fun.testIt();
 writefln("I made it!");
 }

you don't new the Tester
 Tester fun = new Tester();


Isn't there something we can do about this? I do this about once a day when in a heavy D using phase. It bites newbies and not-so-newbies alike. I almost think it should be made so that no initializer calls the default constructor, and if you really want it to be null then you should initialize with null: Tester fun; // creates a new Tester Tester nofun = null; // doesn't create anything But then there's all sorts of questions that crop up, like what should "new Tester[5]" do? Or "Tester m_fun;" as a class/struct member. I guess the best we can hope for is some kind of better error message than just a generic segfault, or perhaps a compiler warning if you forget to initialize a class instance. --bb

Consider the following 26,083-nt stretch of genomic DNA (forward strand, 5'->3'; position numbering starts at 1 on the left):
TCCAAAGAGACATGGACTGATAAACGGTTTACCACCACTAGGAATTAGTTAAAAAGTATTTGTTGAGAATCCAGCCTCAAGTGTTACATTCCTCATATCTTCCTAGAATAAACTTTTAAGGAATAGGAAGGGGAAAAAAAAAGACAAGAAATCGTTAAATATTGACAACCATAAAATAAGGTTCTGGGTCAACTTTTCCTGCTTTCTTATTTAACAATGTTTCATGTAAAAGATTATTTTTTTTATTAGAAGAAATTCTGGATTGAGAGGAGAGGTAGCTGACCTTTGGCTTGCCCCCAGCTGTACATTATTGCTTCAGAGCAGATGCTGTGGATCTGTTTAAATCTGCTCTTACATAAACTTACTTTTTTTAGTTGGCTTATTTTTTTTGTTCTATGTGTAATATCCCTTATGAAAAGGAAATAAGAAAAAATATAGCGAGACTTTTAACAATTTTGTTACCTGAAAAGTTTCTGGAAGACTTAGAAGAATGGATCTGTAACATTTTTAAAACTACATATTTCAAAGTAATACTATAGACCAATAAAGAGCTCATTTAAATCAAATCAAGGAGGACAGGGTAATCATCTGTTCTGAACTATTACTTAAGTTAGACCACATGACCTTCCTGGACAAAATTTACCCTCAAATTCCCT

Aug 14 2007
next sibling parent reply Ary Manzana <ary esperanto.org.ar> writes:
Bill Baxter escribió:
 BCS wrote:
 Reply to convert,

 Hi,

 I wrote this very simple class, but the call to fun.testIt()
 segfaults.
 If I put the function outside of the class it works just fine.
 What am I missing?
 I have tried this with dmd v1.015 and the tango dmd v1.018, same
 thing.
 Thank you very much.

 -------------------
 import std.stdio;
 class Tester
 {
 void testIt() {}
 }
 void main()
 {
 Tester fun;



The compiler should do the following: Since fun wasn't assigned to something, any access to it before an assignment to fun should result in a compiler error.
 fun.testIt();
 writefln("I made it!");
 }

you don't new the Tester
 Tester fun = new Tester();